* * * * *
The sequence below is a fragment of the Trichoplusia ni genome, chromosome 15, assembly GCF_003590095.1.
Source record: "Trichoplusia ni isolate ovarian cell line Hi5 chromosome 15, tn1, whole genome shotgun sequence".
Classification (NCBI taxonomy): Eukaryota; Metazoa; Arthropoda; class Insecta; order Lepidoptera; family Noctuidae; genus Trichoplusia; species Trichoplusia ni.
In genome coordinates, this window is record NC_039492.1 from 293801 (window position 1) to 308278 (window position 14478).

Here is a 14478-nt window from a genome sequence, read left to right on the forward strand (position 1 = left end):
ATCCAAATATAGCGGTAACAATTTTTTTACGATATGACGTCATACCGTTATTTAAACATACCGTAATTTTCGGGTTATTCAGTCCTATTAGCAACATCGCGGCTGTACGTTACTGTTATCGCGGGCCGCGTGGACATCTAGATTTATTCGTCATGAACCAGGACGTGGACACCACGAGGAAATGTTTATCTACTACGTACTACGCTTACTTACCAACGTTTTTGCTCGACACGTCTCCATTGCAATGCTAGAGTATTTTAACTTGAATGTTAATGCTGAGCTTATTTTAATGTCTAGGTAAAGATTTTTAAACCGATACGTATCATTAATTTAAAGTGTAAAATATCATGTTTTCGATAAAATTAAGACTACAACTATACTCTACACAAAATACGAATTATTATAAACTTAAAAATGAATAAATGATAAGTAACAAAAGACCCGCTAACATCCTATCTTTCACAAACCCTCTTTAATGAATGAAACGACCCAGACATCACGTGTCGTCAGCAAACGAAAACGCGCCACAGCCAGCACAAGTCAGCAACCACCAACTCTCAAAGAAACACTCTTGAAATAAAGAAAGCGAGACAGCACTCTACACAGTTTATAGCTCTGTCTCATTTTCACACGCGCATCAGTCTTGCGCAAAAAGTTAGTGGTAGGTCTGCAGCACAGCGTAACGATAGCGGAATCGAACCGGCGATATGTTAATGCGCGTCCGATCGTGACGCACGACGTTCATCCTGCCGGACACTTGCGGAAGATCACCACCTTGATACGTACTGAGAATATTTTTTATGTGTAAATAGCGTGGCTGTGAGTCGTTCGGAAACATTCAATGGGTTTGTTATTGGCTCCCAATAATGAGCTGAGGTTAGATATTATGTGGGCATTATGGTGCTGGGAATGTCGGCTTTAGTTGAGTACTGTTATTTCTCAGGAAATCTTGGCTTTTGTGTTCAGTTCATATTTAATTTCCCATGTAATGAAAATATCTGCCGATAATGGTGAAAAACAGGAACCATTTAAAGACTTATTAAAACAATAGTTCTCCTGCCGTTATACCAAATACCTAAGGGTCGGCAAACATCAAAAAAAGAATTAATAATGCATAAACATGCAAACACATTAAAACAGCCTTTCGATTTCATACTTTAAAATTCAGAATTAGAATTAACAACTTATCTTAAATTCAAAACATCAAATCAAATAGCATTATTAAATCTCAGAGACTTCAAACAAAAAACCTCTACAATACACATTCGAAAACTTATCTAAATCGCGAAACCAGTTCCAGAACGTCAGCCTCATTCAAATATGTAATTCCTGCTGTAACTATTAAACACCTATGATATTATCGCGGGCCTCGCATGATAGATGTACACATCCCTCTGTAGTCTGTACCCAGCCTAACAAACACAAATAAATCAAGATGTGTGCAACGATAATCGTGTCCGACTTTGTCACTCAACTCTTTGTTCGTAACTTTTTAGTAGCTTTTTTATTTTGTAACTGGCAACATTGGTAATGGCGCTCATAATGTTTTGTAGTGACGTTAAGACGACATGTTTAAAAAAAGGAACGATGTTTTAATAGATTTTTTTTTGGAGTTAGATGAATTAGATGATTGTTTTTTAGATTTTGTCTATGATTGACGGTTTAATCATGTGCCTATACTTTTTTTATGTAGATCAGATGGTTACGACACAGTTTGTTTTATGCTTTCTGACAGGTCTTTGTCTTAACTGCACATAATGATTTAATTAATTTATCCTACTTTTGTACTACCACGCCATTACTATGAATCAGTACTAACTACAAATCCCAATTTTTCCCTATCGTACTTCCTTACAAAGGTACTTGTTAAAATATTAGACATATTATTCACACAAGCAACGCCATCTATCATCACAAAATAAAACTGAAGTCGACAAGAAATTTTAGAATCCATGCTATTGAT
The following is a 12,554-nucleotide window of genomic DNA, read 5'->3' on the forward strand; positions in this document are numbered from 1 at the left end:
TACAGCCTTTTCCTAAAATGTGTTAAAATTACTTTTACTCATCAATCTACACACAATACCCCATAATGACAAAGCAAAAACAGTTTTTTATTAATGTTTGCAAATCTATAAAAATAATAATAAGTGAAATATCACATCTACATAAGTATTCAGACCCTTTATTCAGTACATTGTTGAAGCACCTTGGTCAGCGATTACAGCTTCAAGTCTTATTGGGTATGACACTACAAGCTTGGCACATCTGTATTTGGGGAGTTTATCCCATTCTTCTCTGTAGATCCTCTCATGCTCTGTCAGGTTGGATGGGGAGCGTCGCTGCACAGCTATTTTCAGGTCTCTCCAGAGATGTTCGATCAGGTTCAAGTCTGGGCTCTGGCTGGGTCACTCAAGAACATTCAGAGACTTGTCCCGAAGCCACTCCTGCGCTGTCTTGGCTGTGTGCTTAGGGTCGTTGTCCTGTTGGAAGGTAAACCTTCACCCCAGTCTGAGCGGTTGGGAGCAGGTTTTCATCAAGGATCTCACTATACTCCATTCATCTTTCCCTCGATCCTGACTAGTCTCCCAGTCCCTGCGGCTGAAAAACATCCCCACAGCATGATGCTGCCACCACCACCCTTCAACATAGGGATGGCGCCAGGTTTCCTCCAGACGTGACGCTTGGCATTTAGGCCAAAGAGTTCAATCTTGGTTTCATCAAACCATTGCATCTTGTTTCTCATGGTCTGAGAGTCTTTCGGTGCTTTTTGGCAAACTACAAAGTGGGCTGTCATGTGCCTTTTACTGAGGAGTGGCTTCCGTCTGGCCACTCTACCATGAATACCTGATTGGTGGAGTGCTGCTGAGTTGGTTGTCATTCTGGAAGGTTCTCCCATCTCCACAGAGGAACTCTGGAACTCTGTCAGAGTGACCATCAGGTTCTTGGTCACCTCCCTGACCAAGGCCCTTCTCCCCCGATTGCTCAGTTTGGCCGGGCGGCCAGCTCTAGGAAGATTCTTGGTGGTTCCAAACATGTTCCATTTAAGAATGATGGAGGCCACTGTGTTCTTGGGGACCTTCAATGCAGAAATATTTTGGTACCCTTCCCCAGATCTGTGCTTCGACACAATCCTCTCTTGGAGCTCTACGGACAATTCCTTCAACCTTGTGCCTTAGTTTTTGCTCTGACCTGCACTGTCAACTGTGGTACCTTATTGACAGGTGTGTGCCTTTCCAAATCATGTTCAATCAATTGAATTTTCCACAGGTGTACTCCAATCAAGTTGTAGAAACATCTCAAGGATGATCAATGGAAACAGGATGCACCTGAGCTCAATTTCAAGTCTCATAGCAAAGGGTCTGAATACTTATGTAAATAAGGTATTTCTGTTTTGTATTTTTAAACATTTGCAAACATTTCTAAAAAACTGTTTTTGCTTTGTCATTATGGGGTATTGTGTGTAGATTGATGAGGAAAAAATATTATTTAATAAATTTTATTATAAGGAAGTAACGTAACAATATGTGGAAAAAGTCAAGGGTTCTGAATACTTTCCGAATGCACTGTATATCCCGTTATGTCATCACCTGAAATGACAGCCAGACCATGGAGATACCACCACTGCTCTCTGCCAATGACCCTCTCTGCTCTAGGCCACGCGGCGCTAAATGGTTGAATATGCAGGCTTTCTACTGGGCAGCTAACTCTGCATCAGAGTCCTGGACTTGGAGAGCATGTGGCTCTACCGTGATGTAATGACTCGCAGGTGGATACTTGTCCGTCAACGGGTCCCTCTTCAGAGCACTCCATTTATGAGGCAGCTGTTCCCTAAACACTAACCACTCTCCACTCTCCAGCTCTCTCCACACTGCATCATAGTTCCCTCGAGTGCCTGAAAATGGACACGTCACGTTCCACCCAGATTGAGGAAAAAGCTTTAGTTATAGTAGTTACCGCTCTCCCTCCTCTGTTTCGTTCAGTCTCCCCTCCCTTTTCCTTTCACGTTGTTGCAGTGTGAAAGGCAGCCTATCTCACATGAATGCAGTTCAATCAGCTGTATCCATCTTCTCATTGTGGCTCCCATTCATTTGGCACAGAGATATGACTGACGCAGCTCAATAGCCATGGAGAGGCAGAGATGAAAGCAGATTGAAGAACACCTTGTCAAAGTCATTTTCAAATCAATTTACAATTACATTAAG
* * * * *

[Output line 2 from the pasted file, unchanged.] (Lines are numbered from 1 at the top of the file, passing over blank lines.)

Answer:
Source record: "Trichoplusia ni isolate ovarian cell line Hi5 chromosome 15, tn1, whole genome shotgun sequence".